The AMD Ryzen 7 3700X isn’t exactly the crowd-pleaser that the Ryzen 5 3600 is. Its price-performance ratio isn’t as good as its little brother. This makes it less desirable for budget builders. However, it is a tad more powerful. It’s especially appealing for those that need the extra processing power.
Unfortunately, to get the most out of it, you’ll have to invest in the best motherboard for Ryzen 7 3700x.
Scroll down below to find our recommendations for the best motherboard for Ryzen 7 3700x based on taste, budget, and preference.
Best Motherboard for Ryzen 7 3700x
1. ASUS ROG X570 Crosshair VIII Formula
The ASUS ROG X570 Crosshair VIII Formula is for the one-percenters. They are for those who need the best of the best and can afford to pay for it.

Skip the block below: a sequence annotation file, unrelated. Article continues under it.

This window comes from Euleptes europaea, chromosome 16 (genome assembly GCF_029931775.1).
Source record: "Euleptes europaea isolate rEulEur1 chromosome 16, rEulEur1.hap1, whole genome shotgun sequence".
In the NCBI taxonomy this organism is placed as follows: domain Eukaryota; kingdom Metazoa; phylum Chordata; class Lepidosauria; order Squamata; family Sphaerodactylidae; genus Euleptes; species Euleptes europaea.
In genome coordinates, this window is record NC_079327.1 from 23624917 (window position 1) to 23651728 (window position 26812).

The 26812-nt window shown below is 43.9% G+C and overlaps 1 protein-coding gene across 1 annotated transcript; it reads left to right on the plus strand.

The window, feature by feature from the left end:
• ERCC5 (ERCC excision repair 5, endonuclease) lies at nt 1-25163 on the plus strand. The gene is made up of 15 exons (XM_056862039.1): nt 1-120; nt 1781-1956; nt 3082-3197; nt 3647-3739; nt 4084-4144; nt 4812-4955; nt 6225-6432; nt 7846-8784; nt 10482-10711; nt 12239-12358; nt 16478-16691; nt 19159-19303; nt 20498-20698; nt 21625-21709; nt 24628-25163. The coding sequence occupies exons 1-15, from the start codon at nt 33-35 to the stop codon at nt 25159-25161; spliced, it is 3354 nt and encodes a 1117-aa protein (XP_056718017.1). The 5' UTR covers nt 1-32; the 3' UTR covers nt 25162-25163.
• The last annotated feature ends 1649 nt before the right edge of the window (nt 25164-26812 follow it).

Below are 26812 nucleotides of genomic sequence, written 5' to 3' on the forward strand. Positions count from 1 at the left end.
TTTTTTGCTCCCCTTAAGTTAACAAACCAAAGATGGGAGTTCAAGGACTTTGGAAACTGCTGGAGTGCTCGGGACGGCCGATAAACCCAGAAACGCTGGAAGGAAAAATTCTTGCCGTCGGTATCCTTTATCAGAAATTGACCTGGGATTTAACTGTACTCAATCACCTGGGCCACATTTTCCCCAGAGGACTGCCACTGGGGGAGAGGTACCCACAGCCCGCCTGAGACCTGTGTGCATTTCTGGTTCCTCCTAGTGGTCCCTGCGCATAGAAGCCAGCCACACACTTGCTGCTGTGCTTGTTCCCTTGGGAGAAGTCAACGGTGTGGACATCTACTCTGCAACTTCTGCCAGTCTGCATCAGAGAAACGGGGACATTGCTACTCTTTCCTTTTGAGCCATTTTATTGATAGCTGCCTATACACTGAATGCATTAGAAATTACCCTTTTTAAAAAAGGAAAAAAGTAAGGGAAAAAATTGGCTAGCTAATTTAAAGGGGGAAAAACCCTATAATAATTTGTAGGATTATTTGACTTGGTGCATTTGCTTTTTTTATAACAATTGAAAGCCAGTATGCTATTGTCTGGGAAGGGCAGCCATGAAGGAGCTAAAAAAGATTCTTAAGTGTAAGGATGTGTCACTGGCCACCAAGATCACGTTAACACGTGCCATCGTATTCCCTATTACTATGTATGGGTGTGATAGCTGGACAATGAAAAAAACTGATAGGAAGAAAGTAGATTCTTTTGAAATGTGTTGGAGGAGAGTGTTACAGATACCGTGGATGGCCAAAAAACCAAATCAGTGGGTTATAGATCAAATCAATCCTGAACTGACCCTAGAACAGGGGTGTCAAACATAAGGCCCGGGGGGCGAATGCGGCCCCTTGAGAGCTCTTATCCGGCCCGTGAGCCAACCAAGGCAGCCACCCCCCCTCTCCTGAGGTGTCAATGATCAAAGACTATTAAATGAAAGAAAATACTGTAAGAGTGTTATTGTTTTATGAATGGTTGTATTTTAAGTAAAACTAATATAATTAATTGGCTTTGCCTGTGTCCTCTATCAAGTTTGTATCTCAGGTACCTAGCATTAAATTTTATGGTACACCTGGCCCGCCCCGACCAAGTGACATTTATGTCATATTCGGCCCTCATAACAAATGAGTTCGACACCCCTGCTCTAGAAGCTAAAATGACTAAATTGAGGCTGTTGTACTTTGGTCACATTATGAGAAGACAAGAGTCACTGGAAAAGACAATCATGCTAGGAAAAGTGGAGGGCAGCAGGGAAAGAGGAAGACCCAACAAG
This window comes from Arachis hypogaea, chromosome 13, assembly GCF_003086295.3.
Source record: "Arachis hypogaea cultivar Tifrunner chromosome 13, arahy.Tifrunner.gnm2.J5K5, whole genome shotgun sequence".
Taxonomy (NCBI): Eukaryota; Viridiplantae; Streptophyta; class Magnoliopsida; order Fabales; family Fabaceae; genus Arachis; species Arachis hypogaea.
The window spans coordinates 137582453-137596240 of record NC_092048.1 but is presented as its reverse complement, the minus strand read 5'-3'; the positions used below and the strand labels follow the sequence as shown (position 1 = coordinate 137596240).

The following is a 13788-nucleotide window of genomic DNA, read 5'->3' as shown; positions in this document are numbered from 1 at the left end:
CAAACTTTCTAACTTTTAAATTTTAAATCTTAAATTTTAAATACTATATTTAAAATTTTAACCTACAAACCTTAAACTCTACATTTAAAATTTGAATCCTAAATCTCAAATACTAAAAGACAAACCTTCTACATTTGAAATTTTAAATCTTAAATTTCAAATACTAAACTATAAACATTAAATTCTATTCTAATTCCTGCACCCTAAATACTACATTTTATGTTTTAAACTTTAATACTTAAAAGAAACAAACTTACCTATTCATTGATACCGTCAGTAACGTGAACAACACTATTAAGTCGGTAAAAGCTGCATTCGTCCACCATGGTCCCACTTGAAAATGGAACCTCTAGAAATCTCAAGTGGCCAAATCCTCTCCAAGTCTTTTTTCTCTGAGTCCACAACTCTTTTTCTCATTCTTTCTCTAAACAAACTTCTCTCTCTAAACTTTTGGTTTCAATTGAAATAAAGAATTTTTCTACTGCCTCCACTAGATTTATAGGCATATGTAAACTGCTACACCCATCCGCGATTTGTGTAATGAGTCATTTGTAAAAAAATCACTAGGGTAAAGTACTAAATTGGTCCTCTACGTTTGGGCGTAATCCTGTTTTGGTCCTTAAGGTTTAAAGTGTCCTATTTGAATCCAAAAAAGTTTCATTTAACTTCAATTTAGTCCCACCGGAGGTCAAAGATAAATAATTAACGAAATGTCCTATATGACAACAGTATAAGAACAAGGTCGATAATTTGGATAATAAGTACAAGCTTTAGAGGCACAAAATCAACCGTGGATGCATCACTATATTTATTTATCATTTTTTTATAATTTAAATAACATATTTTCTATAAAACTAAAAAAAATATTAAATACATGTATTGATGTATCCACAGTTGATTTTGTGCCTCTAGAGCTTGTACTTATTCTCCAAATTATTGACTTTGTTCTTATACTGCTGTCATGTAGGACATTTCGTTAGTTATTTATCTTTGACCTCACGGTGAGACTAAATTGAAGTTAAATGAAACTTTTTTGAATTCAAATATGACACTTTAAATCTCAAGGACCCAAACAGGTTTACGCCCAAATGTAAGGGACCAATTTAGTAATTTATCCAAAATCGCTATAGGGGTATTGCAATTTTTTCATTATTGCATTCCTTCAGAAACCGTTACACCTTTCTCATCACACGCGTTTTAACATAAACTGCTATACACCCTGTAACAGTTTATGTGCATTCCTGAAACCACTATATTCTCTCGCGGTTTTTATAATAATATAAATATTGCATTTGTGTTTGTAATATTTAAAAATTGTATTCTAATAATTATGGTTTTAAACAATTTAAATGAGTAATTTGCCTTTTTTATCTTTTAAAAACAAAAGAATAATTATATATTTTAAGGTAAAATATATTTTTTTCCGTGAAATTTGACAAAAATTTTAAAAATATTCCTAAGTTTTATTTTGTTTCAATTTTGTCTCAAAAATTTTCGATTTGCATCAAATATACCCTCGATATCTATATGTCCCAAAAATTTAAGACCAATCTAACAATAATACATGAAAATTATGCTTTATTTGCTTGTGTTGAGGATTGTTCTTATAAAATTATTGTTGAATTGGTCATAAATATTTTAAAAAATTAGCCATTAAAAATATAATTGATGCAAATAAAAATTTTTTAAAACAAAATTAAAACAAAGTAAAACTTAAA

This enthusiast-grade motherboard is jam-packed with premium features. This includes thermals designed specifically to bring the most performance out of your Ryzen CPU. It has an active PCH heatsink with an aluminum M.2 heatsink. It also has a dedicated water cooling zone and an integrated cross Chill EK III that you can connect to a custom water-cooling loop.
Moving on, the Crosshair VIII Formula further justifies its price by coming with a bevy of high-end network features. It comes equipped with on-board Intel Wi-Fi 6 with MU-MIMO support. It even has 5G and Gigabit Ethernet, both with ASUS Languard protection. Plus, it also supports GameFirst V software.
For overclocking, the Crosshair VIII Formula comes with, what it refers to as, 5-way optimization. This means that it can pretty much overclock and tune your rig for you. This naturally includes figuring out the proper cooling profile for optimal performance.